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Issue 10-8

Five Iron Sheets: An African Bag Story


“Whatever happened to Salome?” I inquired of Carla Boelkens, the Director of the Global Bag Project.

The last I heard was of a woman who showed up at the sewing room rented by the GBPK (Global Bag Project Kenya) office on the campus of Africa International University. She had given birth to a baby just a few days before but was desperate for the offered sewing training so she could support her five children (without a husband’s help). She was so concerned not to miss classes that she had walked 3 km (from her shanty in the Dagoretti slums), leaving her infant in the care of an older child. Salome had been working to support her family as a laundress washing clothes—if she could find the work—but often the pay was as little as 150 Kenyan shillings a day (about $1.61), not nearly enough to live on.

Mary Ogalo, our GBP Kenya Manager, told her that she was a mother also and understood the hardship of childbirth and of the need for an infant and mother to recuperate and grow strong together. I knew Salome had been transported home from the sewing center, but because of the distance of several thousand miles, that was all I heard.

This week the rest of Salome’s story came across Carla’s desk.

Before Salome was transported home, Mary Ogalo gathered food and other incidentals from friends on campus. She assured the new mother that she would be given a leave from classes to be with her baby and that she could continue her training in making African bags later. On that morning after arriving back home—a one-room shanty where she had given birth to her infant daughter, Eunice, a few days earlier—Salome gave her life to the Lord. She felt the love of Christian community at the most fragile point of her life. She wanted to have Christ also! Mary writes, “It was such a joy for us to experience a birth of this new relationship between Salome and Jesus in such unusual circumstances.”

Mary reports on Salome’s progress, “Since Salome’s return from medical leave, she has demonstrated exceptional gifts in learning basic sewing skills and taking part in designing new bag items. She has mentored new seamstresses like Nelly and Awino in how to make the African bags. Her confidence has also grown. She now comes to work with her baby, Eunice, strapped on her back in a kanga-cloth sling (Salome’s other children are daughters, age 19, 16, 9 and the 16-month-old child. She has one son, age 13).”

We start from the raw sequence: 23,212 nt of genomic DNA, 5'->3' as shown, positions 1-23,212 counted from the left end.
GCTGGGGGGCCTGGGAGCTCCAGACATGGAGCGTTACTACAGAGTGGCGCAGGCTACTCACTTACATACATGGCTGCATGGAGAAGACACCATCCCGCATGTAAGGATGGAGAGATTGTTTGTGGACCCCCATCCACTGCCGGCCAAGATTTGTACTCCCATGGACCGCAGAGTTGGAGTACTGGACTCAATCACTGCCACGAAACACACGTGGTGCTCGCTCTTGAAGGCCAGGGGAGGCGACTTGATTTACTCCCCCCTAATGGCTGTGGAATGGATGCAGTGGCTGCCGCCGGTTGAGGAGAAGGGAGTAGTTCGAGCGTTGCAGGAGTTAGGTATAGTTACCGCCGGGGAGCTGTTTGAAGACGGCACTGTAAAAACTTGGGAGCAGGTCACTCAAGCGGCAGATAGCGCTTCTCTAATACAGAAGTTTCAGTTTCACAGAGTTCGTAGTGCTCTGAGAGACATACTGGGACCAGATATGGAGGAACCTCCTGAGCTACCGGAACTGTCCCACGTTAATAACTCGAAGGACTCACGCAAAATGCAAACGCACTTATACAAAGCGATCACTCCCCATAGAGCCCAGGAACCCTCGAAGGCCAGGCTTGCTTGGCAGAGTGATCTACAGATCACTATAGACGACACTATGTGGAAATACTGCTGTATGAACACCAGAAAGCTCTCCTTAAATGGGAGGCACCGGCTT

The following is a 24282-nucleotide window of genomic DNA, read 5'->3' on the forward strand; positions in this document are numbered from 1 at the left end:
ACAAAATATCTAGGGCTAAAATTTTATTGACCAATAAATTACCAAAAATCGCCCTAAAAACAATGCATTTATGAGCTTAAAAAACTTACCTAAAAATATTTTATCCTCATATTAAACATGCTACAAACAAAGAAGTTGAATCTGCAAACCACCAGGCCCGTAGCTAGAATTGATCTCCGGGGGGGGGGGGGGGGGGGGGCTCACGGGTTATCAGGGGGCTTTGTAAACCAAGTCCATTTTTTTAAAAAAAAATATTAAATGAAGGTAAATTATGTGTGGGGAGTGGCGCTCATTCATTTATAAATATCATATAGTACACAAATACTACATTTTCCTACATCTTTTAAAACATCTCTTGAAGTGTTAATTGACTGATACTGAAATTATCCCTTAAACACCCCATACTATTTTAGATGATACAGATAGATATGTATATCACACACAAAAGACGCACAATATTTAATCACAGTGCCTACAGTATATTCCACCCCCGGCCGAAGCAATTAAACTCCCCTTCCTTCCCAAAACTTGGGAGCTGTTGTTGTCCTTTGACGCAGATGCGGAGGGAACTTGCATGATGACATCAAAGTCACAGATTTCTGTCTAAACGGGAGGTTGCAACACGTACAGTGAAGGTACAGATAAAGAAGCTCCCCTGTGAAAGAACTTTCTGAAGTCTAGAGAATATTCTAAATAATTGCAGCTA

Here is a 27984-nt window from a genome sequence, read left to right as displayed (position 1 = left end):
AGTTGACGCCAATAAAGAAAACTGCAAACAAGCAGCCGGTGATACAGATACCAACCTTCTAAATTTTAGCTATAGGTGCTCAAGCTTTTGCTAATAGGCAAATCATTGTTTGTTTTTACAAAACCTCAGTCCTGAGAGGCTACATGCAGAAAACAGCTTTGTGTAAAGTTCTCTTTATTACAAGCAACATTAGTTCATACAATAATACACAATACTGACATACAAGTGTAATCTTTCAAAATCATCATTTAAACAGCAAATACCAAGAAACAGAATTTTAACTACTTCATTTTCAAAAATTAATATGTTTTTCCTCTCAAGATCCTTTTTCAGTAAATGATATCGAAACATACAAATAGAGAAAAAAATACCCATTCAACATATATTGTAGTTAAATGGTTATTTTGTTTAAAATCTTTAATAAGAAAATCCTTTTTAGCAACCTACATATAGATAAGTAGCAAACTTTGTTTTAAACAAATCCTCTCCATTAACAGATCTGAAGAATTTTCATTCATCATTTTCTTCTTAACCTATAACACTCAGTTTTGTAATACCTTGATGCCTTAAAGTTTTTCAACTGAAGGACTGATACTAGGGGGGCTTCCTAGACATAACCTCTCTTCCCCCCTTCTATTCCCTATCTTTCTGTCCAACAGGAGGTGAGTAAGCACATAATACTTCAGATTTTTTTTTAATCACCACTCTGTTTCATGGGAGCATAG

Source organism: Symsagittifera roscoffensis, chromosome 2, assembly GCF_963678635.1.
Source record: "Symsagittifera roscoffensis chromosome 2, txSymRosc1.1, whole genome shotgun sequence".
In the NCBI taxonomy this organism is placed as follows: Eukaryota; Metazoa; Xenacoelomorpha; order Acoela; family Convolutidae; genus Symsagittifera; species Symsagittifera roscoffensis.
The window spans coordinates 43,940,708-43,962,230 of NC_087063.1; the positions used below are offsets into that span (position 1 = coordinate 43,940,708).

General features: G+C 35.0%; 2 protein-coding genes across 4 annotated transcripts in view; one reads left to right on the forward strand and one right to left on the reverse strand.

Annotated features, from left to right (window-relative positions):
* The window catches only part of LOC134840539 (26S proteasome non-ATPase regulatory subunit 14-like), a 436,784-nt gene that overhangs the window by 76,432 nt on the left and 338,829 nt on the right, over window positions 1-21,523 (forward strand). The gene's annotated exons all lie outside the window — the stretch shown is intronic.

Salome says, “My life has changed. I have income to buy food and pay fees for my children. I am now planning to build a house and try to save some money I earn through GBP. I have been able to save and buy 5 iron sheets. I used to do washing clothes and was not able to buy enough food and save money. I came to know the Lord and have a church fellowship. I hope to grow in my salvation and also raise my children in godly ways. We pray and read the Bible with my children. I would want to tell more people to buy bags—so I can sew more, earn more and build a house where I can live with my children.”

How hard is it to discern the hopes of the human heart? Worldwide they are the same. We all long for shelter that will protect us from the sun and the wind and the rain. We all need healthy food to eat and enough of it, clean water to drink and to clean with. Work that is meaningful and productive. Freedom to make our own choices and freedom from oppression.

We all hold to our heart the lives of the children that play at our feet, whether they be our own, our neighbors’, or our grandchildren. We hope for safety as they mature and for security against harm. Happiness in play and exercise that helps them grow and become strong. Friends for the way; a community to enfold them. Education for their minds and for opportunity in the future.

No matter where we dwell, we humans share some implanted longing for and a common knowledge of that future day when God rules, when justice rolls down, when there is plenty for all, when the earth yields up its fruit and the rains fall in their season, when God is honored as Creator and ruler of all the world and we live our lives under the blessing of His favor.

I can’t imagine what I would have done if circumstances had forced me to raise my daughter in Dagoretti slum, where there is no running water, where the electricity is haphazard, where a few toilets service hundreds, where there is no garbage pickup and where a mother is grateful that she has saved enough money to build a new house, beginning with five iron sheets. Children play along open running sewers. The streets (dare we call them that) are filled with garbage; thousands of discarded plastic bags (some filled with feces) litter the earth. And yet their eyes, if they are not sick and malnourished, are bright. The darkness has not yet descended.